I’m Stephanie Bochenek, a 22 year old Kentucky resident, originally from Hamilton, ON. I recently graduated from Michigan State University, where I was a five year student-athlete. All my life I have had a passion for sports, usually playing multiple sports at once, including soccer, basketball, track, badminton, and volleyball. In my first four years at Michigan State, I rowed on the varsity rowing team and my fifth year I threw javelin. I have always thought that I was living a “healthy” lifestyle, but last summer I was diagnosed with a heart defect and I realized that some things you just can’t control. I have a bicuspid aortic valve, which is a heart defect I was born with. This is when the aortic valve only has two leaflets that open and close each beat instead of the normal three leaflets. The doctors also found that my aortic root was big enough to be considered an aneurysm, so I was scheduled for a CT scan and told to stop doing anything strenuous. Everything I do revolves around strenuous activities and training, but for those three weeks I thought that I would never be able to do the things that I love to do again. You can imagine how hard it would be to have everything you’ve worked so hard for and all the dreams you have for the future taken away from you in an instant. I started thinking about ways I could stay involved in sports, especially in rowing as a coach. When I left the clinic after my test and diagnosis, I immediately decided to leave everything up to God. Doing that helped me find peace and strength in my reality.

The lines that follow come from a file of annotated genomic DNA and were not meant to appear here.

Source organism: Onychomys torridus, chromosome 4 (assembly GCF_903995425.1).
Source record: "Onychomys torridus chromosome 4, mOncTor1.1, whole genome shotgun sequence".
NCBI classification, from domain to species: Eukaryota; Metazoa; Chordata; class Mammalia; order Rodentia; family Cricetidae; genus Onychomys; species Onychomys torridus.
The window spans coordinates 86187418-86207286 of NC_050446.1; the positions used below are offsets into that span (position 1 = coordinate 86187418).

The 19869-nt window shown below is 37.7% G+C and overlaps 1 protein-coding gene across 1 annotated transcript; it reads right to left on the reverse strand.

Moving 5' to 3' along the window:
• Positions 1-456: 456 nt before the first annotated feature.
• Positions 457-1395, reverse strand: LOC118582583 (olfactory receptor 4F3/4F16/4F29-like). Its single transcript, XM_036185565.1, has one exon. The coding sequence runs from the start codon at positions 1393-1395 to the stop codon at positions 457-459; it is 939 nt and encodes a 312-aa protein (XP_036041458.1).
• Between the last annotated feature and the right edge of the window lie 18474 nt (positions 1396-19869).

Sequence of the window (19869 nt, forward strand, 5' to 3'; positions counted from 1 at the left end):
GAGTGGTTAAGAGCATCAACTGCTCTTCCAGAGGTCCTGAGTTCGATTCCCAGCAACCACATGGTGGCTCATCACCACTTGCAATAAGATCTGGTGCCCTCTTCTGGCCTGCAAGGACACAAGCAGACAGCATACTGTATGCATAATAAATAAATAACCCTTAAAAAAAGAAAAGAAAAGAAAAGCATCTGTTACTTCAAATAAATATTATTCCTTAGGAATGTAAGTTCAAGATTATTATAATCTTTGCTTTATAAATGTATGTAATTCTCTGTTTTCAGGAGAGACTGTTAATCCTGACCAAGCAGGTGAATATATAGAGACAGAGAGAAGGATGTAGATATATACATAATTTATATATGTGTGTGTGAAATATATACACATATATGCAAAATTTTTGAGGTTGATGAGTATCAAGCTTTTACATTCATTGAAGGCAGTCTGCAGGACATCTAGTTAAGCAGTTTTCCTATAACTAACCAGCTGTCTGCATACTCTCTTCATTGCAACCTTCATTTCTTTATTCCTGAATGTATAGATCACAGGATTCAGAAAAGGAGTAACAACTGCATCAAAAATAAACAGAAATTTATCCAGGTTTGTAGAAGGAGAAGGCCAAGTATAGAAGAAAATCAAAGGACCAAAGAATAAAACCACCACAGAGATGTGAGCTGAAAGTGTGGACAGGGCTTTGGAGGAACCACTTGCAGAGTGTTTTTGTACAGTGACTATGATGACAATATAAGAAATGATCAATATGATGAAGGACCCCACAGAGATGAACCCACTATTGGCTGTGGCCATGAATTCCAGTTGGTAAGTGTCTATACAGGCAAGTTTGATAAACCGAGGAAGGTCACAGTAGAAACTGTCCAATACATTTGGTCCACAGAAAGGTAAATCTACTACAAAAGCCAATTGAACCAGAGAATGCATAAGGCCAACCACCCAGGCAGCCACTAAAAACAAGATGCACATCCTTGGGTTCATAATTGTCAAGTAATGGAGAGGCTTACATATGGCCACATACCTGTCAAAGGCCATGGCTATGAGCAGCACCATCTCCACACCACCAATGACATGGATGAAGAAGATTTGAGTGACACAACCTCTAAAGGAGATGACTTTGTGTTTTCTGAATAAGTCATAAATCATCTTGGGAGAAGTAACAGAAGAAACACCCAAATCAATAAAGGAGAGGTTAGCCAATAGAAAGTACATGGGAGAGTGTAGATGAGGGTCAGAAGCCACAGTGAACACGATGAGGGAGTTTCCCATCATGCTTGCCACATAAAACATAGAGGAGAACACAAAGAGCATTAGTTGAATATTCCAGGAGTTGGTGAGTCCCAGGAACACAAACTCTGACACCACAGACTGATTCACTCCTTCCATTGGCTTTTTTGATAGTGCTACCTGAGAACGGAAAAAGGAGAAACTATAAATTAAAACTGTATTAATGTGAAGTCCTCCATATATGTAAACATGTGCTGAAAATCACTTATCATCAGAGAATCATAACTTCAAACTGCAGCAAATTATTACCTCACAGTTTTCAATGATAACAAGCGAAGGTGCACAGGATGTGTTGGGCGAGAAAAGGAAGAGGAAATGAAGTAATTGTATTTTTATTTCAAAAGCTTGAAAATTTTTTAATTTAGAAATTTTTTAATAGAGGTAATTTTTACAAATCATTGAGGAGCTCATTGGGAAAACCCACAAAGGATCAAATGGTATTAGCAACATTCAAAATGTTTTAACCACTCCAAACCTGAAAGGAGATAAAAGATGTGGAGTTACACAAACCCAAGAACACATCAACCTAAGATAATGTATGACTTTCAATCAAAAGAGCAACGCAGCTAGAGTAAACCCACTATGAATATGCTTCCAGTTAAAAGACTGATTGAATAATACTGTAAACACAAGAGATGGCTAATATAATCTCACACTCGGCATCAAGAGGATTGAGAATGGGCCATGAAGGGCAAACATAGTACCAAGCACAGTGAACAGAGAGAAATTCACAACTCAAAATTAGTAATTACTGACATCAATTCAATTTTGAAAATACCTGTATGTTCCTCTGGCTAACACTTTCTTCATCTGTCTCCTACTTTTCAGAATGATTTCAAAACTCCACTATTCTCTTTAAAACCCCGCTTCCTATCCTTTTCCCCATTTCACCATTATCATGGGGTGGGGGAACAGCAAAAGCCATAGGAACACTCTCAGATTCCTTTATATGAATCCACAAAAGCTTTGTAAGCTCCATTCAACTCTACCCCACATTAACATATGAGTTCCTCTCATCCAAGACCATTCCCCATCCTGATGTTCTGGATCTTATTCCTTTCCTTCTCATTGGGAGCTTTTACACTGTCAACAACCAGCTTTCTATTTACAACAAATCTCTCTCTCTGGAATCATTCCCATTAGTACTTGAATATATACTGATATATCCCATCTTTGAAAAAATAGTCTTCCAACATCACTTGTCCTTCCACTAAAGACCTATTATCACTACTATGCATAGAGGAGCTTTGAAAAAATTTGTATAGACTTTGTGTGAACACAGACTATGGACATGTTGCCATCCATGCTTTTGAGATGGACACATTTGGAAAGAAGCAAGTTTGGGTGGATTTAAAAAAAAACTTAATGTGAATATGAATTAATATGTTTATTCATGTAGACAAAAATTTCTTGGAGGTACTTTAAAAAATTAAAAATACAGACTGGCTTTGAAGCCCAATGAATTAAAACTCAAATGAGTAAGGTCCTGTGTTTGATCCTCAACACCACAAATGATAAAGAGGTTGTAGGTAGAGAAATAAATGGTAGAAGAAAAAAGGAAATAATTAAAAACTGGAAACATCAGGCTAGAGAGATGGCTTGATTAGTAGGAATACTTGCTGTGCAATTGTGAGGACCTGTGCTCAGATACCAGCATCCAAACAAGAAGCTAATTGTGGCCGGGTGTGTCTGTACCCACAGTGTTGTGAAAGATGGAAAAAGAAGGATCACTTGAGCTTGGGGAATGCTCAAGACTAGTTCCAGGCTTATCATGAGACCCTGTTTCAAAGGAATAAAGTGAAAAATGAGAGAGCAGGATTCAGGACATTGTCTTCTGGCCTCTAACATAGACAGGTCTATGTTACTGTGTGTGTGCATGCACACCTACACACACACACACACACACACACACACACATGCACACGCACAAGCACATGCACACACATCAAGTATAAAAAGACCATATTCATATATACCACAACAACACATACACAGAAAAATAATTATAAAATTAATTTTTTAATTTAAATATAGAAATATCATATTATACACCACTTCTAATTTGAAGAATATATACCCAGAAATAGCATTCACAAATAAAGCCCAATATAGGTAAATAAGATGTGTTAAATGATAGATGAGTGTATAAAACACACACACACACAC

This past year, since my diagnosis, my life has been amazing in many ways. The CT results showed that the current stage of my condition wasn’t as bad as originally thought, so I was cleared to continue what I was doing before. I feel so blessed to be able to keep doing what I love despite my condition. After I was cleared, I was able to work everything out to join the track team at Michigan State and throw javelin. This experience has helped me become more aware that so many people are born every day with heart defects. Some may never know it, but a lot of them will have to fight every day to live because their defects are so severe that they require surgery and other treatments, even at a very young age.
What am I doing in Kentucky, you ask? Well, long story short, I moved down here in August to hopefully find a job in Richmond because, for some reason I don’t know, I felt like this was where my next step was. I decided that I wouldn’t know if it was true unless I came here and gave it a shot.